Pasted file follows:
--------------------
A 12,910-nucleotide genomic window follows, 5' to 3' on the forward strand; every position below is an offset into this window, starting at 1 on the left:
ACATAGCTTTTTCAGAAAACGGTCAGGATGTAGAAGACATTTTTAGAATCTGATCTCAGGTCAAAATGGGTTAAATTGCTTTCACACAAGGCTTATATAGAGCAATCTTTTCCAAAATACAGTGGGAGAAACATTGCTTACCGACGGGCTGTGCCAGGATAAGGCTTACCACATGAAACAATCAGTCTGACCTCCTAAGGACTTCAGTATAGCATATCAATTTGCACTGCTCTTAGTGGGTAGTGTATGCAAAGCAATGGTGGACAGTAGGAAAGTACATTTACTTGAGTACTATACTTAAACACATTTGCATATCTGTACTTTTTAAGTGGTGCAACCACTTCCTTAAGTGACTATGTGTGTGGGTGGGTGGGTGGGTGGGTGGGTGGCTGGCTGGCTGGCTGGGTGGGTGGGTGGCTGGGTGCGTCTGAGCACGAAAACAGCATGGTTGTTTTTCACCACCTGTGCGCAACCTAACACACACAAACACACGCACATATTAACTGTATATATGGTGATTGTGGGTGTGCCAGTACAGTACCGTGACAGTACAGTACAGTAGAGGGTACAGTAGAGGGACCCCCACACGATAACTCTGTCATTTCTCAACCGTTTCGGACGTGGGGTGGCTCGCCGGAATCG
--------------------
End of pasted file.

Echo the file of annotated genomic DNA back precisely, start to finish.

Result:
A 12,910-nucleotide genomic window follows, 5' to 3' on the forward strand; every position below is an offset into this window, starting at 1 on the left:
ACATAGCTTTTTCAGAAAACGGTCAGGATGTAGAAGACATTTTTAGAATCTGATCTCAGGTCAAAATGGGTTAAATTGCTTTCACACAAGGCTTATATAGAGCAATCTTTTCCAAAATACAGTGGGAGAAACATTGCTTACCGACGGGCTGTGCCAGGATAAGGCTTACCACATGAAACAATCAGTCTGACCTCCTAAGGACTTCAGTATAGCATATCAATTTGCACTGCTCTTAGTGGGTAGTGTATGCAAAGCAATGGTGGACAGTAGGAAAGTACATTTACTTGAGTACTATACTTAAACACATTTGCATATCTGTACTTTTTAAGTGGTGCAACCACTTCCTTAAGTGACTATGTGTGTGGGTGGGTGGGTGGGTGGGTGGGTGGCTGGCTGGCTGGCTGGGTGGGTGGGTGGCTGGGTGCGTCTGAGCACGAAAACAGCATGGTTGTTTTTCACCACCTGTGCGCAACCTAACACACACAAACACACGCACATATTAACTGTATATATGGTGATTGTGGGTGTGCCAGTACAGTACCGTGACAGTACAGTACAGTAGAGGGTACAGTAGAGGGACCCCCACACGATAACTCTGTCATTTCTCAACCGTTTCGGACGTGGGGTGGCTCGCCGGAATCG